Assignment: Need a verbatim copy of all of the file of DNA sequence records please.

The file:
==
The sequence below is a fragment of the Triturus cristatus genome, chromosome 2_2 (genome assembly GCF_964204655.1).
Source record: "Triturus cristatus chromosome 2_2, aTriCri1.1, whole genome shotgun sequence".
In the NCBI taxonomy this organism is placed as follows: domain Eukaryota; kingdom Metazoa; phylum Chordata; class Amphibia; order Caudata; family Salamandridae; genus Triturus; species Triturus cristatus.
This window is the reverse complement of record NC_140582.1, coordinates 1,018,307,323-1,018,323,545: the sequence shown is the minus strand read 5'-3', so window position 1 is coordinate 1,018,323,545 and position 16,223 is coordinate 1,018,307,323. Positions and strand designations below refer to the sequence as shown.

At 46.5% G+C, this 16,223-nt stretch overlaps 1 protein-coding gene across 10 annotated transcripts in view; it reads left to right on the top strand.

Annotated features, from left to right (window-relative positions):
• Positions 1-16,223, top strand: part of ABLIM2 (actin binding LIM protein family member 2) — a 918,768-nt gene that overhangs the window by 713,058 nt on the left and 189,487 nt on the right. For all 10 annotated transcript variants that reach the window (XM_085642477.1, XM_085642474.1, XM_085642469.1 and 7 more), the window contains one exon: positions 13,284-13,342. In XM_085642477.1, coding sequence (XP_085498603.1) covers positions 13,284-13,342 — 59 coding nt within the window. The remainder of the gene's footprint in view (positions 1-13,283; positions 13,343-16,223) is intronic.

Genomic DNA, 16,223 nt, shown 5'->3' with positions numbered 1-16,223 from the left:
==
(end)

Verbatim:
The sequence below is a fragment of the Triturus cristatus genome, chromosome 2_2 (genome assembly GCF_964204655.1).
Source record: "Triturus cristatus chromosome 2_2, aTriCri1.1, whole genome shotgun sequence".
In the NCBI taxonomy this organism is placed as follows: domain Eukaryota; kingdom Metazoa; phylum Chordata; class Amphibia; order Caudata; family Salamandridae; genus Triturus; species Triturus cristatus.
This window is the reverse complement of record NC_140582.1, coordinates 1,018,307,323-1,018,323,545: the sequence shown is the minus strand read 5'-3', so window position 1 is coordinate 1,018,323,545 and position 16,223 is coordinate 1,018,307,323. Positions and strand designations below refer to the sequence as shown.

At 46.5% G+C, this 16,223-nt stretch overlaps 1 protein-coding gene across 10 annotated transcripts in view; it reads left to right on the top strand.

Annotated features, from left to right (window-relative positions):
• Positions 1-16,223, top strand: part of ABLIM2 (actin binding LIM protein family member 2) — a 918,768-nt gene that overhangs the window by 713,058 nt on the left and 189,487 nt on the right. For all 10 annotated transcript variants that reach the window (XM_085642477.1, XM_085642474.1, XM_085642469.1 and 7 more), the window contains one exon: positions 13,284-13,342. In XM_085642477.1, coding sequence (XP_085498603.1) covers positions 13,284-13,342 — 59 coding nt within the window. The remainder of the gene's footprint in view (positions 1-13,283; positions 13,343-16,223) is intronic.

Genomic DNA, 16,223 nt, shown 5'->3' with positions numbered 1-16,223 from the left: